India is the emerging democratic super power of Asia. It is therefore sensible that the relationship between India and Australia be developed and strengthened.
India and Australia have a long history of shared security interests, both within and beyond the Indo-Pacific region. This illustrates the potential for further growing and deepening our relations.
India and Australia share a history. Our servicemen have served and fought alongside each other in a variety of conflicts. In the First World War, Indian and Australian servicemen fought together on the beaches of Gallipoli, in the deserts of Mesopotamia and the Middle East, and in the fields of France. In the Second World War, our armed forces served along side each other in the Mediterranean, Middle Eastern, North African, and Pacific theatres, most notably during the siege of Tobruk, and theBurma campaign to defend India from falling to Japan.
This shared history, coupled with our shared democratic values and a strong interest in a secure Indo-Pacific region, provides us with a firm foundation upon which we can confidently pursue future engagement activities in support of our joint interests.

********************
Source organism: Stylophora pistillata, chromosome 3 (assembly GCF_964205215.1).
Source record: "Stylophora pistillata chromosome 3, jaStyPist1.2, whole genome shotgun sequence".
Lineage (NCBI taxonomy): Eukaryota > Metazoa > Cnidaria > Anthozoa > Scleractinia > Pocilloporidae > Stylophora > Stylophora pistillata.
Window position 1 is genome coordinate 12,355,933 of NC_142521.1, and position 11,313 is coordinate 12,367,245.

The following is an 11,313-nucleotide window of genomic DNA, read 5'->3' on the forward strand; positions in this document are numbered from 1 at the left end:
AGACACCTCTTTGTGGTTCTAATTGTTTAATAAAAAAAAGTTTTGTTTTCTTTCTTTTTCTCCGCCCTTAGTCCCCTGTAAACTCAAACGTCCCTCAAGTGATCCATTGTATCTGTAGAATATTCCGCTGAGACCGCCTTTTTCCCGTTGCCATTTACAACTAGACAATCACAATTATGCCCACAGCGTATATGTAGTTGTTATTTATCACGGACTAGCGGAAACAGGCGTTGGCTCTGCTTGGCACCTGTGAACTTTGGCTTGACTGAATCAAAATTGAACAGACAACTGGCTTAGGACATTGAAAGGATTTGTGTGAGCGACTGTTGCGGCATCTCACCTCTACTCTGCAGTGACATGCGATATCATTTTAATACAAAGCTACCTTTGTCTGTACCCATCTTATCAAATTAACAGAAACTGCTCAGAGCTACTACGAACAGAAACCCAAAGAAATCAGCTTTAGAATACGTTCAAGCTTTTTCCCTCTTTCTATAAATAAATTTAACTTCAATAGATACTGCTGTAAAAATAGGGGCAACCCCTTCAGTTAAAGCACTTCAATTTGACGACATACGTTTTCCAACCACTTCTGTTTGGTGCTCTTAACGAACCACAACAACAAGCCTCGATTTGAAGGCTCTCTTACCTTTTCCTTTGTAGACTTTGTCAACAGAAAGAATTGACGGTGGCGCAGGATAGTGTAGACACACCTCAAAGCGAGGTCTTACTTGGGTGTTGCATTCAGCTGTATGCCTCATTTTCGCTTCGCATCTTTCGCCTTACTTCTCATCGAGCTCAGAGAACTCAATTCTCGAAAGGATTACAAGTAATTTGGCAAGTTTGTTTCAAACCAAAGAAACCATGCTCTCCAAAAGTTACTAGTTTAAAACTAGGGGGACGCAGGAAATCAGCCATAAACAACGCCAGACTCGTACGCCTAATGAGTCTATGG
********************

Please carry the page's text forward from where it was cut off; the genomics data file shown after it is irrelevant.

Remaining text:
Our economic relationship is also strong – and there is currently work under way between our respective governments to further grow it over time. Indian investment in Australia was AUD 10.9 billion in 2014, and Australian investment in India was AUD 9.8 billion. And our annual trade is worth nearly AUD16 billion – but as we know, trade relies on open trade routes.
Australia and India are natural economic partners and a mutually beneficial, high quality agreement will help unlock the potential of the already strong Australia-India relationship.
We both border the Indian Ocean and have a shared interest in the maintenance of freedom of navigation and trade. In fact, the world economy is fast becoming reliant upon Indian Ocean trade as its bulk cargo grows. Australia recognises India’s critical role in supporting the security, stability and prosperity of the Indian Ocean region and the stability of a wider, rules‑based global order. This is why Australia views India as a key strategic partner – and there is scope for us to cooperate further on broader global issues.
This intention was formally recognised during Prime Minister Modi’s November 2014 visit to Australia, where he and Prime Minister Abbott formalised a whole-of-government Framework for Security Cooperation, which will include work to facilitate greater defence interaction over time.
As two prominent Indian Ocean states, India and Australia are cooperating closely in the region. Building cooperation helps to provide for a more secure maritime environment.